Reading the Tea Leaves: Eagles vs. Vikings
PHILADELPHIA - As members of the media, we don't get to watch much of practice when the Eagles are in regular-season mode, but if you're paying attention, you can pick up a few hints here in there.
Sometimes it's on special teams. When he was a rookie, I was able to surmise that Corey Clement would be active in his NFL debut because he was the upback [when there was an upback] on kick returns. This season I was able to accurately pick up that Alex Ellis would be promoted in time for the season opener because I noticed him as a wingback on field-goal protection.
Other times it's more substantive and the Eagles may have gone that route by the red pinnies they had on staffers before Wednesday's practice: Nos. 22, 54, 41 and 27.
If you're familiar with the Minnesota defense you'll note that's the starting safeties: All-Pro Harrison Smith (22) and the underrated Anthony Harris (41), as well as the starting mike linebacker in Eric Kendricks (54), and the team's big-nickel player in king-sized safety Jayron Kearse (27).
There is a bit of cat and mouse going on here for coaches that are familiar with each other. Doug Pederson understands the Vikings know DeSean Jackson isn't going to play again so that means more 12 personnel (two tight ends) with Zach Ertz and Dallas Goedert, a personnel grouping that is likely to draw Kearse rather than typical slot options Mack Alexander or Mike Hughes.
Couple that with Zimmer's aggressive nature on defense and his reliance on three-down LBs like Kendricks to handle backs without any help and the Eagles could be dialing back to the 2018 NFC Championship Game where they used double moves to catch Smith and wheel routes out of the backfield.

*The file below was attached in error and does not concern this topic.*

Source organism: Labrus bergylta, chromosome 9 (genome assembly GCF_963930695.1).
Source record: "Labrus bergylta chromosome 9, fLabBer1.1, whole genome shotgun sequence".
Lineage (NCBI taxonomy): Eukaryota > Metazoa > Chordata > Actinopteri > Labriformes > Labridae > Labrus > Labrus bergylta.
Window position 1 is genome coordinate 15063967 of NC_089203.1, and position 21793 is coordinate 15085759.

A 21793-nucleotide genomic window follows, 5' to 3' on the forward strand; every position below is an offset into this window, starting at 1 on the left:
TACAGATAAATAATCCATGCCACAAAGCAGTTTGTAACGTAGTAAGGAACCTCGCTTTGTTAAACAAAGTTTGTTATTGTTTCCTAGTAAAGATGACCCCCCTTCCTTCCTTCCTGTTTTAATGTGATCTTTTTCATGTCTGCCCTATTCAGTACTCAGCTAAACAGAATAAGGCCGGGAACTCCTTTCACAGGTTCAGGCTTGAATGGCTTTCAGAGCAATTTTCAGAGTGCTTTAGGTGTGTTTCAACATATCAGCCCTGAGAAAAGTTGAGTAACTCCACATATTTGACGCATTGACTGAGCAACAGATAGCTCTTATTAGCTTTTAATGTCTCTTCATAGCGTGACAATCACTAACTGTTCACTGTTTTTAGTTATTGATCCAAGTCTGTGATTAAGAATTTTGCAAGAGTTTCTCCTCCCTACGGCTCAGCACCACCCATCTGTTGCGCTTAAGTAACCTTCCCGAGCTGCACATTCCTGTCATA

To accomplish that you need to protect up front against what can be a dominant pass rush especially at home in U.S. Bank Stadium which can be accomplished but early-down success something Pederson stressed on Wednesday.
"It's an aggressive style of play, meaning the front four guys really get after the passer," Pederson said of the Vikings defense which is in its now customary top-five spot in the league at No. 4 overall. "So being able to protect [QB] Carson [Wentz], and not only on first and second down, but he [Zimmer] has a pretty extensive blitz package on third down and how he can rush, unique ways of rushing the passer on third down. So being able to protect Carson.
"And then I think the other key really is your plays have to be positive on first down. It's an area that we kind of struggled with in the beginning of the season. We've gotten better here recently. But staying ahead of those chains, keeping yourself in second and shorter distances where you're going to get that first down and stay on the field. Try to, the best you can, eliminate as many third-and-long situations against this defense, against his scheme, and those give you a chance to possibly win."
Zimmer, meanwhile, raved about Ertz on his conference call with the Philadelphia media and is still paying lip service to Jackson even though he's not going to have to worry about the deep threat.
The Vikings coach later echoed similar sentiments at his pre-practice press conference.
"They really change a lot from week to week, so it’s hard to get a good nab on them," Zimmer said of the Eagles. "They got really good players. Ertz is a great player, I think the quarterback feels really good about his opportunities with him. Then they got 17 (Alshon Jeffery) on the outside, who is a tough matchup all the time. DeSean Jackson, they got good backs that can catch the ball out of the backfield. Sometimes they’ll get in two tight end personnel and use (Dallas) Goedert in there. It’s a lot of weapons. 13 (Nelson Agholor), he’s a good player."